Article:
The optional type parameter fractional seconds precision specifies the number of digits for the fractional part of the seconds. This value can be an integer with 0 to 7 (100 nanoseconds). The default fractional seconds precision is 100ns (seven digits for the fractional part of the seconds).

The data is stored in the database and processed, compared, sorted, and indexed in the server as in UTC. The time zone offset will be preserved in the database for retrieval.

The given time zone offset will be assumed to be daylight saving time (DST) aware and adjusted for any given datetime that is in the DST period.

For datetimeoffset type, both UTC and local (to the persistent or converted time zone offset) datetime value will be validated during insert, update, arithmetic, convert, or assign operations. The detection of any invalid UTC or local (to the persistent or converted time zone offset) datetime value will raise an invalid value error. For example, 9999-12-31 10:10:00 is valid in UTC, but overflow in local time to the time zone offset +13:50.

The ANSI and ISO 8601 Compliance sections of the date and time topics apply to datetimeoffset.

Some down-level clients do not support the time, date, datetime2 and datetimeoffset data types. The following table shows the type mapping between an up-level instance of SQL Server and down-level clients.

SQL Server data type

Default string literal format passed to down-level client

Down-level ODBC

Down-level OLEDB

Down-level JDBC

Down-level SQLCLIENT

time

hh:mm:ss[.nnnnnnn]

SQL_WVARCHAR or SQL_VARCHAR

DBTYPE_WSTRor DBTYPE_STR

Java.sql.String

String or SqString

date

YYYY-MM-DD

SQL_WVARCHAR or SQL_VARCHAR

DBTYPE_WSTRor DBTYPE_STR

Java.sql.String

String or SqString

datetime2

YYYY-MM-DD hh:mm:ss[.nnnnnnn]

SQL_WVARCHAR or SQL_VARCHAR

DBTYPE_WSTRor DBTYPE_STR

Java.sql.String

String or SqString

datetimeoffset

YYYY-MM-DD hh:mm:ss[.nnnnnnn] [+|-]hh:mm

SQL_WVARCHAR or SQL_VARCHAR

DBTYPE_WSTRor DBTYPE_STR

Java.sql.String

String or SqString

When you convert to date and time data types, SQL Server rejects all values it cannot recognize as dates or times. For information about using the CAST and CONVERT functions with date and time data, see CAST and CONVERT (Transact-SQL)

Data type to convert to

Conversion details

date

The year, month, and day are copied.

The following code shows the results of converting a datetimeoffset(4) value to a date value.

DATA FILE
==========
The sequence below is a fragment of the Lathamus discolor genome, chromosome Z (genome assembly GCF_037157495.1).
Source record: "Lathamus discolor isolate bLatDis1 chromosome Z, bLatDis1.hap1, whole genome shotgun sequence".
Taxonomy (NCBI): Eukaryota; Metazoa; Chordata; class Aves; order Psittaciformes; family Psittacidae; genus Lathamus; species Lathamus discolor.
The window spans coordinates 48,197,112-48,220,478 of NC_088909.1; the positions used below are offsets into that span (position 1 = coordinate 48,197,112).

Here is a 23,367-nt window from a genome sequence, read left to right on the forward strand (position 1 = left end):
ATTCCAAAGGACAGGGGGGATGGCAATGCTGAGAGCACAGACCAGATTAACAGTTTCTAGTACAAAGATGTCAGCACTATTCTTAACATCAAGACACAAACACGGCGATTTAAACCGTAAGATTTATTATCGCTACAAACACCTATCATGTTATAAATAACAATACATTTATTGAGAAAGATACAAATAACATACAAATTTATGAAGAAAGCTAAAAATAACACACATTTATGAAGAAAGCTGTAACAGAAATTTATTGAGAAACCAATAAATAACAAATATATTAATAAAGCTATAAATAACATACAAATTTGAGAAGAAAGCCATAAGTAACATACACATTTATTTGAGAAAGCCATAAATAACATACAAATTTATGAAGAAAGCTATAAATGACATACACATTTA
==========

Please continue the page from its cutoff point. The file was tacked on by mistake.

DECLARE @datetimeoffset datetimeoffset(4) = '12-10-25 12:32:10 +01:00';
DECLARE @date date= @datetimeoffset;

SELECT @datetimeoffset AS '@datetimeoffset ', @date AS 'date';

--Result
--@datetimeoffset                date
-------------------------------- ----------
--2025-12-10 12:32:10.0000 +01:0 2025-12-10
--
--(1 row(s) affected)

time(n)

The hour, minute, second, and fractional seconds are copied. The time zone value is truncated. When the precision of the datetimeoffset(n) value is greater than the precision of the time(n) value, the value is rounded up.

The following code shows the results of converting a datetimeoffset(4) value to a time(3) value.

DECLARE @datetimeoffset datetimeoffset(4) = '12-10-25 12:32:10.1237 +01:0';
DECLARE @time time(3) = @datetimeoffset;

SELECT @datetimeoffset AS '@datetimeoffset ', @time AS 'time';

--Result
--@datetimeoffset                time
-------------------------------- ------------
-- 2025-12-10 12:32:10.1237 +01:00    12:32:10.124

--
--(1 row(s) affected)

datetime

The date and time values are copied, and the time zone is truncated. When the fractional precision of the datetimeoffset(n) value is greater than three digits, the value is truncated.

The following code shows the results of converting a datetimeoffset(4) value to a datetime value.

DECLARE @datetimeoffset datetimeoffset(4) = '12-10-25 12:32:10.1237 +01:0';
DECLARE @datetime datetime = @datetimeoffset;

SELECT @datetimeoffset AS '@datetimeoffset ', @datetime AS 'datetime';

--Result